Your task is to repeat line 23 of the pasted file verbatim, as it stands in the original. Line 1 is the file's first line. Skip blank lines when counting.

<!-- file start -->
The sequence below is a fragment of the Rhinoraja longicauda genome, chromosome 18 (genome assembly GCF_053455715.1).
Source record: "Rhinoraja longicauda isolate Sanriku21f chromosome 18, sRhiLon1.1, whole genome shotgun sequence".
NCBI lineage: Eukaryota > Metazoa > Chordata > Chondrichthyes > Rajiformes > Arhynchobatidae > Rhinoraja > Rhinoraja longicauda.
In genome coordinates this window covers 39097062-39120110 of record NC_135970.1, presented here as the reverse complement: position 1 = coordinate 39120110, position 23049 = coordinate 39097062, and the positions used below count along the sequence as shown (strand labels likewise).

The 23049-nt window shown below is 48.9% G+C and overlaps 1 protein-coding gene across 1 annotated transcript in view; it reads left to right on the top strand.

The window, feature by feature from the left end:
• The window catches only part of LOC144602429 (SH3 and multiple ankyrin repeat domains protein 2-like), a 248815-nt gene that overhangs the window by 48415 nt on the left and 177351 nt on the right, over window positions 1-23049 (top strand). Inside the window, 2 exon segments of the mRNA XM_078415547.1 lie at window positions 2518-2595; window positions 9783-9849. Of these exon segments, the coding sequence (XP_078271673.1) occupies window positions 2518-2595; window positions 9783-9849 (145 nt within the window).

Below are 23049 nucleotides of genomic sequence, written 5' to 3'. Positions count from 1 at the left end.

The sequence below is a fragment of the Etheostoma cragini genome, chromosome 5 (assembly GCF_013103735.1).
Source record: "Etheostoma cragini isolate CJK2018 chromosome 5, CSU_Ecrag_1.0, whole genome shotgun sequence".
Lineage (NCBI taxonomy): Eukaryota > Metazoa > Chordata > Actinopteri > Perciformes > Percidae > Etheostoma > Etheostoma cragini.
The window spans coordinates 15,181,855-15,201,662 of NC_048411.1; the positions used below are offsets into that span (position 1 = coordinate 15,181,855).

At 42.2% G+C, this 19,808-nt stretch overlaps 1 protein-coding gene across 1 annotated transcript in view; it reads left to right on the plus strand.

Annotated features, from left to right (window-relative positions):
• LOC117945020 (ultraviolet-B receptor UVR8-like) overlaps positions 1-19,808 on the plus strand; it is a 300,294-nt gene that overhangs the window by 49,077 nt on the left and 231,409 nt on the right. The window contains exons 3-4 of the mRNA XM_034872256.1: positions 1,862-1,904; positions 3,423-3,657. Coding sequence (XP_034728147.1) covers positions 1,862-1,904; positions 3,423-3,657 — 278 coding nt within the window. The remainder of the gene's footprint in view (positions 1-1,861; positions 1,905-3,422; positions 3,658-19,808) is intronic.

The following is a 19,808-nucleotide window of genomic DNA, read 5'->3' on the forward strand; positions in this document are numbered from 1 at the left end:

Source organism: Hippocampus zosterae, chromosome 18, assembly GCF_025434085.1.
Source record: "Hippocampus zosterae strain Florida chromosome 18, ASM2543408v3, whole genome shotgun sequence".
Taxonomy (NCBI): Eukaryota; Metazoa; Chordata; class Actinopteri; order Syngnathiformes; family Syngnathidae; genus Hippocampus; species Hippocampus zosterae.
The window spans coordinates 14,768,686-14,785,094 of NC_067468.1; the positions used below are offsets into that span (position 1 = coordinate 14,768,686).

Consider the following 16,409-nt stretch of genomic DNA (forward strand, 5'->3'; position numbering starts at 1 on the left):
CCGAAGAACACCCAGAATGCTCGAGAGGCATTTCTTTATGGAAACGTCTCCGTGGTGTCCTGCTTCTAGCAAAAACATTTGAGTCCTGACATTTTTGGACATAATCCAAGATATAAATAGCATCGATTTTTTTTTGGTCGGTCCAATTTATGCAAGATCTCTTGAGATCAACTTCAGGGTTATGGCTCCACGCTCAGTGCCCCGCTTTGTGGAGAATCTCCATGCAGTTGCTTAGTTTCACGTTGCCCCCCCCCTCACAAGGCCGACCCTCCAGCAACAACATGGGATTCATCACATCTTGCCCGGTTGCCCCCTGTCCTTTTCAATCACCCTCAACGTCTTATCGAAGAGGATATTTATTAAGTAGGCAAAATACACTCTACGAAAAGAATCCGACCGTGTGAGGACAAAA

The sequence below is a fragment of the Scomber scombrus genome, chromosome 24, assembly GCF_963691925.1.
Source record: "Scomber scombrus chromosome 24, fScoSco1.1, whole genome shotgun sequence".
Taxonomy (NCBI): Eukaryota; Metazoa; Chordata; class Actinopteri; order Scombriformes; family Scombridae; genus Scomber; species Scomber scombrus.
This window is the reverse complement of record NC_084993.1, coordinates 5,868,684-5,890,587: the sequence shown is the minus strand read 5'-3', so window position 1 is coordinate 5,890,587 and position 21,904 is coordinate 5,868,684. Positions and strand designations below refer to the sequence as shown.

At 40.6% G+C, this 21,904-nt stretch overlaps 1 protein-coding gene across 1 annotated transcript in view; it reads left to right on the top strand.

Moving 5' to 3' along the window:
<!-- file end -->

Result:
The sequence below is a fragment of the Scomber scombrus genome, chromosome 24, assembly GCF_963691925.1.